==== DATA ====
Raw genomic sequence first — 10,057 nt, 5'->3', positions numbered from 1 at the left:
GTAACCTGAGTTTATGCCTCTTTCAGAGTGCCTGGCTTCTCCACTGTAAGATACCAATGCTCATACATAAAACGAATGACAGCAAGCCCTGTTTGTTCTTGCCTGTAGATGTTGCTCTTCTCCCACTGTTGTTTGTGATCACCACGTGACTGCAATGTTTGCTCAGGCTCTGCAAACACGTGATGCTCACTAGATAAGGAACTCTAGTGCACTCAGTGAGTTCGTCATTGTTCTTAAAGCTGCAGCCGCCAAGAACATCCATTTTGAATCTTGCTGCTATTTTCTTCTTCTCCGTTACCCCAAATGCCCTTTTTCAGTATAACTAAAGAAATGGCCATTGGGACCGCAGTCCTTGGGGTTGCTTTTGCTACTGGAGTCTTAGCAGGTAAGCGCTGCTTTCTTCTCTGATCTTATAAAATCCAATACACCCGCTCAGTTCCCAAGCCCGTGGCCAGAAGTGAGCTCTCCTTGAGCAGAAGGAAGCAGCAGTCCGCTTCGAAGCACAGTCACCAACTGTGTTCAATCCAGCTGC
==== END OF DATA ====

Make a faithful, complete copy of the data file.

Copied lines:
Raw genomic sequence first — 10,057 nt, 5'->3', positions numbered from 1 at the left:
GTAACCTGAGTTTATGCCTCTTTCAGAGTGCCTGGCTTCTCCACTGTAAGATACCAATGCTCATACATAAAACGAATGACAGCAAGCCCTGTTTGTTCTTGCCTGTAGATGTTGCTCTTCTCCCACTGTTGTTTGTGATCACCACGTGACTGCAATGTTTGCTCAGGCTCTGCAAACACGTGATGCTCACTAGATAAGGAACTCTAGTGCACTCAGTGAGTTCGTCATTGTTCTTAAAGCTGCAGCCGCCAAGAACATCCATTTTGAATCTTGCTGCTATTTTCTTCTTCTCCGTTACCCCAAATGCCCTTTTTCAGTATAACTAAAGAAATGGCCATTGGGACCGCAGTCCTTGGGGTTGCTTTTGCTACTGGAGTCTTAGCAGGTAAGCGCTGCTTTCTTCTCTGATCTTATAAAATCCAATACACCCGCTCAGTTCCCAAGCCCGTGGCCAGAAGTGAGCTCTCCTTGAGCAGAAGGAAGCAGCAGTCCGCTTCGAAGCACAGTCACCAACTGTGTTCAATCCAGCTGC